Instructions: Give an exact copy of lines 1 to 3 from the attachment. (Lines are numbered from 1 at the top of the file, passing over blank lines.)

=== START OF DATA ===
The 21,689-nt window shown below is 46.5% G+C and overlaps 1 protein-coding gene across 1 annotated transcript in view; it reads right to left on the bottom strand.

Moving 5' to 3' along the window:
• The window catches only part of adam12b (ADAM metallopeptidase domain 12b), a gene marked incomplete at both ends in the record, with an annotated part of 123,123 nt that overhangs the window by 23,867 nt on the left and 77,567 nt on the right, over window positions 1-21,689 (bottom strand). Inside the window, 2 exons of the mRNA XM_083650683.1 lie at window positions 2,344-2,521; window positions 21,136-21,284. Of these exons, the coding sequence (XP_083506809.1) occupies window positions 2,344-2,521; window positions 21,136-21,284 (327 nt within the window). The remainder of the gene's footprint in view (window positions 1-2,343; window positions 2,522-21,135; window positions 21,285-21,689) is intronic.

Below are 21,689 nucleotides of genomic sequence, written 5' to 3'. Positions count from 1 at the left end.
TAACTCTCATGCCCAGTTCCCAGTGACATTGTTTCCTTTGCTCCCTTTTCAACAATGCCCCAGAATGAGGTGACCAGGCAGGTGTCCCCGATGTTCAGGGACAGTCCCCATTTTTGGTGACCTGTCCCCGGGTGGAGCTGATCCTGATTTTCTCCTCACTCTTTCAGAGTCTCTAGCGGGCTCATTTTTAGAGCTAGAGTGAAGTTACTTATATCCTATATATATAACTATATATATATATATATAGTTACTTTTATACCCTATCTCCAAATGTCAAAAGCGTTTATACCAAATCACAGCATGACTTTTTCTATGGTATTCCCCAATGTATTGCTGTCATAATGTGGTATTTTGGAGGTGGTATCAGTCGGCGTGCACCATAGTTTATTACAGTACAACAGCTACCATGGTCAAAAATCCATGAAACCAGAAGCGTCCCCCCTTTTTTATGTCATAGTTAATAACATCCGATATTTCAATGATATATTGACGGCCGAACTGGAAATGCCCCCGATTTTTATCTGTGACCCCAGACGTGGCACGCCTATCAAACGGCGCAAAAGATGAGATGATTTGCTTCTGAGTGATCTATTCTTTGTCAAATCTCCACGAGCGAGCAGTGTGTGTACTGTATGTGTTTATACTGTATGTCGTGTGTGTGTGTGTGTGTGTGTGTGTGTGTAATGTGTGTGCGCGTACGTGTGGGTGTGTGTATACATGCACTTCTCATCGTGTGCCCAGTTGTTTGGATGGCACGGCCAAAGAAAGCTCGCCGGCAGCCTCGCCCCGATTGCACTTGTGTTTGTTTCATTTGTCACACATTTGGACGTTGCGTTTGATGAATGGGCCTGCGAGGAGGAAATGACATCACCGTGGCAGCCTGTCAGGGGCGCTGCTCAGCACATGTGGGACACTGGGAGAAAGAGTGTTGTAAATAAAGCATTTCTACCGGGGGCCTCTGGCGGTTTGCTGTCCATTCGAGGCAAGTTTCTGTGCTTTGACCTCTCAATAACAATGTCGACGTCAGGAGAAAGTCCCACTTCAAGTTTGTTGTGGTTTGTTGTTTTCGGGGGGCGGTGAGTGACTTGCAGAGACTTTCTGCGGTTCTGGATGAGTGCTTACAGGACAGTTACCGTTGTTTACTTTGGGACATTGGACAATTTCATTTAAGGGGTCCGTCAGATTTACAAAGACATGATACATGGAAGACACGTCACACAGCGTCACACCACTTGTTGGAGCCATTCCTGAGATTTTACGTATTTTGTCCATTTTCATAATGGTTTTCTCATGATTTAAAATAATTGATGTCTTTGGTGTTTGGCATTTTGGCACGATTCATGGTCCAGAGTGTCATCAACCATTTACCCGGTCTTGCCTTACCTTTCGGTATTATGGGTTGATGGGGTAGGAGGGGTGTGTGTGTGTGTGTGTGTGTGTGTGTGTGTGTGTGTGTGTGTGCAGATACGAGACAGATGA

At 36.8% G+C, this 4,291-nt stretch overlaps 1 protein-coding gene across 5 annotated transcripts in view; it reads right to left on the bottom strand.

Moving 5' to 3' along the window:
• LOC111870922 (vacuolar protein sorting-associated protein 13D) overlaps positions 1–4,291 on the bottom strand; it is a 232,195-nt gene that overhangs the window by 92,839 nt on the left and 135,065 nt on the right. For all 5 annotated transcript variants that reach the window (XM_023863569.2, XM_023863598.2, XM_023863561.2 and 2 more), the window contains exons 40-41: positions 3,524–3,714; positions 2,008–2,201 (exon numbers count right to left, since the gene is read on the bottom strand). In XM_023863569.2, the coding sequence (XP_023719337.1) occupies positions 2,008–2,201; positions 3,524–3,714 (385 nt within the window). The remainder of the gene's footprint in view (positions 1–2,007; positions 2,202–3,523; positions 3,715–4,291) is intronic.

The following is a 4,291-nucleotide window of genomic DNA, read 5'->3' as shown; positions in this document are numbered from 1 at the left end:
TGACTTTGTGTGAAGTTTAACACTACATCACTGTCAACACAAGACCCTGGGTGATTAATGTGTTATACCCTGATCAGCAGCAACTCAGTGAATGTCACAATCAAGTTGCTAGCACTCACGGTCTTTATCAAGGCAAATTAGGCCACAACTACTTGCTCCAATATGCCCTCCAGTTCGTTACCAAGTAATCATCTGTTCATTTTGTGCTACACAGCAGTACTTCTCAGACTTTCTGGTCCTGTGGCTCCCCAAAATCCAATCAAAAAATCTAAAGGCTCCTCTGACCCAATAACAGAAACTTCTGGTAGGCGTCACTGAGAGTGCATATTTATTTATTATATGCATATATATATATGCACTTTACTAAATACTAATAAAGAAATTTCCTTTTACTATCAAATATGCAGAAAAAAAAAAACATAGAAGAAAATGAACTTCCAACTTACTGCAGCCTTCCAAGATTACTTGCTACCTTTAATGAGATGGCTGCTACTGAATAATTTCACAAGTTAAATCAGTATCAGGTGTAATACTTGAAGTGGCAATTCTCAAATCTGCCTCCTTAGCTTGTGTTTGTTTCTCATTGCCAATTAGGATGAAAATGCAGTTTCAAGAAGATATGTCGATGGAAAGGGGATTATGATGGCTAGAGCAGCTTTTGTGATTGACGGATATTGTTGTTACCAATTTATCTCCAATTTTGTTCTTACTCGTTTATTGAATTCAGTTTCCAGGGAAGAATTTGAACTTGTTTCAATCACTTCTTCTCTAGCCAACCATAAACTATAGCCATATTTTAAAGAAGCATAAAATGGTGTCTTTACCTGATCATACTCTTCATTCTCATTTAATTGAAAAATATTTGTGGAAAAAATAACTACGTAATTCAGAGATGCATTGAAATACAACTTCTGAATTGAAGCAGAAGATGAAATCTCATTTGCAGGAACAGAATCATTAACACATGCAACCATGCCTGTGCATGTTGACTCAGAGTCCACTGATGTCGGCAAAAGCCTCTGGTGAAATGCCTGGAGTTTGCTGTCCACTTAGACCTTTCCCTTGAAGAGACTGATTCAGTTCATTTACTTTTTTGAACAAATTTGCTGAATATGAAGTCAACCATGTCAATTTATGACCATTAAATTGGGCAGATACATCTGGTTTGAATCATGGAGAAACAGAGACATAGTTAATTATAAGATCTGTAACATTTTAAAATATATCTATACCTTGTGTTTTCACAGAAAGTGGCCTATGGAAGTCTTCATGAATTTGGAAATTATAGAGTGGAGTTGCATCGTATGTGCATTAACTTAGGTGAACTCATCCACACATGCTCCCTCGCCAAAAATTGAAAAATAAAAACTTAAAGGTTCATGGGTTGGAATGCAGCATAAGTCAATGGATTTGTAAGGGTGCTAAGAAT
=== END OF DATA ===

The 21,689-nt window shown below is 46.5% G+C and overlaps 1 protein-coding gene across 1 annotated transcript in view; it reads right to left on the bottom strand.

Moving 5' to 3' along the window:
• The window catches only part of adam12b (ADAM metallopeptidase domain 12b), a gene marked incomplete at both ends in the record, with an annotated part of 123,123 nt that overhangs the window by 23,867 nt on the left and 77,567 nt on the right, over window positions 1-21,689 (bottom strand). Inside the window, 2 exons of the mRNA XM_083650683.1 lie at window positions 2,344-2,521; window positions 21,136-21,284. Of these exons, the coding sequence (XP_083506809.1) occupies window positions 2,344-2,521; window positions 21,136-21,284 (327 nt within the window). The remainder of the gene's footprint in view (window positions 1-2,343; window positions 2,522-21,135; window positions 21,285-21,689) is intronic.